Bitcoin (BTC) showed strength on Oct. 4 and 5, posting a 5% gain on Oct. 5 and breaking through the $20,000 resistance. The move liquidated $75 million worth of leverage short (bear) positions and it led some traders to predict a potential rally to $28,000.
As described by Moustache, the descending channel continues to exert its pressure, but there could be enough strength to test the upper channel trendline at $21,500. The price action coincided with improving conditions for global equity markets on Oct. 4, as the S&P 500 index gained 3.1% and the tech-heavy Nasdaq Composite rallied 3.3%.
Curiously, the sentiment improvement happened while the United States job openings dropped by 1.1 million in August, according to the U.S. Labor Department. The decline was the largest since April 2020 and signaled the U.S. Federal Reserve’s aggressive contractive monetary policy could end sooner than expected.
The overall bullish sentiment might have caused Bitcoin to break the $20,000 resistance, but that does not mean professional investors are comfortable at the current price levels.
Margin traders did not increase their longs despite the rally
Monitoring margin and options markets provide excellent insight into how professional traders are positioned. Margin trading allows investors to borrow cryptocurrency to leverage their trading position. For example, one can increase exposure by borrowing stablecoins to buy an additional Bitcoin position.
On the other hand, Bitcoin borrowers can only short the cryptocurrency as they bet on its price declining. However, unlike futures contracts, the balance between margin longs and shorts isn’t always matched.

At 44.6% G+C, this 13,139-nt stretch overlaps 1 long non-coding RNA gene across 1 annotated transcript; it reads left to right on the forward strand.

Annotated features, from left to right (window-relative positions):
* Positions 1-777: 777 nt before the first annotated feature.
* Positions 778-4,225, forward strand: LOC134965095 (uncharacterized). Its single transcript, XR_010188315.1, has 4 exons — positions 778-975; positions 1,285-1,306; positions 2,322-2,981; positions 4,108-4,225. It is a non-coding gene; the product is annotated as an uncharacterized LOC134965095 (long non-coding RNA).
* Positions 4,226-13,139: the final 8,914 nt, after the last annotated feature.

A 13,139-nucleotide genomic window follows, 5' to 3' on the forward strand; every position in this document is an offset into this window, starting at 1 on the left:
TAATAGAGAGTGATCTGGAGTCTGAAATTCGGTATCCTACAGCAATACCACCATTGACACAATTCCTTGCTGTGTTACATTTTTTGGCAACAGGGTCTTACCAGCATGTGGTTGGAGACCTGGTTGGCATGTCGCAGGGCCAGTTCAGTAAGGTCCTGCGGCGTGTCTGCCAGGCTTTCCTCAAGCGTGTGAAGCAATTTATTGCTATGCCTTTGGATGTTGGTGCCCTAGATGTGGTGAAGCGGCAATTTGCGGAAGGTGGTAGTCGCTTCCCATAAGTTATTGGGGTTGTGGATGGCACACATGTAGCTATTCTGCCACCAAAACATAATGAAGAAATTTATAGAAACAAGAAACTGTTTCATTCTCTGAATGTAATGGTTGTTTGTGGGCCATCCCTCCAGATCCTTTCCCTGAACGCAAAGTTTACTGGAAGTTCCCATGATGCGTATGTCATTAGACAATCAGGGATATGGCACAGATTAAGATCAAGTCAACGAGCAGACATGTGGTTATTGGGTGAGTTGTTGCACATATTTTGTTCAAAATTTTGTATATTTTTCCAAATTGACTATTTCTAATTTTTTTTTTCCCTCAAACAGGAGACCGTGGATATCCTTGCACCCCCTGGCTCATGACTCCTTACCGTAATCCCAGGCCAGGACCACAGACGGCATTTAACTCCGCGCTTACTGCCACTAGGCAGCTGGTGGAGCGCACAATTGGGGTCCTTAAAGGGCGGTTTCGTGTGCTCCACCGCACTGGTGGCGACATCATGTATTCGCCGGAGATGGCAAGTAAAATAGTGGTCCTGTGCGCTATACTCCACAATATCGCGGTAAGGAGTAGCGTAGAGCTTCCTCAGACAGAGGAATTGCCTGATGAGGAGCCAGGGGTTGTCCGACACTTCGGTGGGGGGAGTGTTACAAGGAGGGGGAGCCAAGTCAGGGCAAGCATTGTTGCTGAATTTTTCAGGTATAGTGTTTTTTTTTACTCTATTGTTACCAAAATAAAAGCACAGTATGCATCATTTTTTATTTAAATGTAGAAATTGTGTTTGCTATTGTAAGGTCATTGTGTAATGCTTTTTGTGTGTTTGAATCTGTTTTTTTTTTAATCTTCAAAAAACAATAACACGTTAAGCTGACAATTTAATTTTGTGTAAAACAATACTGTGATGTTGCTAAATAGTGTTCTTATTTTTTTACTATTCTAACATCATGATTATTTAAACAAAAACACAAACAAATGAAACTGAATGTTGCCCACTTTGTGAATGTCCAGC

The above chart shows that OKX traders’ margin lending ratio has remained relatively stable, near 12. At the same time, Bitcoin price jumped 5% since Oct. 3. Furthermore, the metric remains bullish by favoring stablecoin borrowing by a wide margin. As a result, pro traders have been holding bullish positions.
Option markets hold a neutral stance
To understand whether Bitcoin will be able to sustain the $20,000 support, the 25% delta skew is a telling sign whenever arbitrage desks and market makers are overcharging for upside or downside protection.
The indicator compares similar call (buy) and put (sell) options and will turn positive when fear is prevalent because the protective put options premium is higher than risk call options.
The skew indicator will move above 12% if traders fear a Bitcoin price crash. On the other hand, generalized excitement reflects a negative 12% skew.
As displayed above, the 25% delta skew had been above 12% since Sept. 21. It did nosedive below that threshold on Oct. 3, suggesting options traders are pricing a similar risk of unexpected pumps or dumps.
Whenever this metric stands above 12%, it signals that traders are fearful and reflects a lack of interest in offering downside protection.
Despite the neutral Bitcoin options indicator, the OKX margin lending rate showed whales and market makers maintaining their bullish bets after the 5% BTC price increase on Oct. 4.
Derivatives seem to reflect trust in the $20,000 support gaining strength as investors display higher odds of the U.S. Federal Reserve easing interest rate hikes sooner than expected.
The views and opinions expressed here are solely those of the author and do not necessarily reflect the views of Cointelegraph.com. Every investment and trading move involves risk, you should conduct your own research when making a decision.
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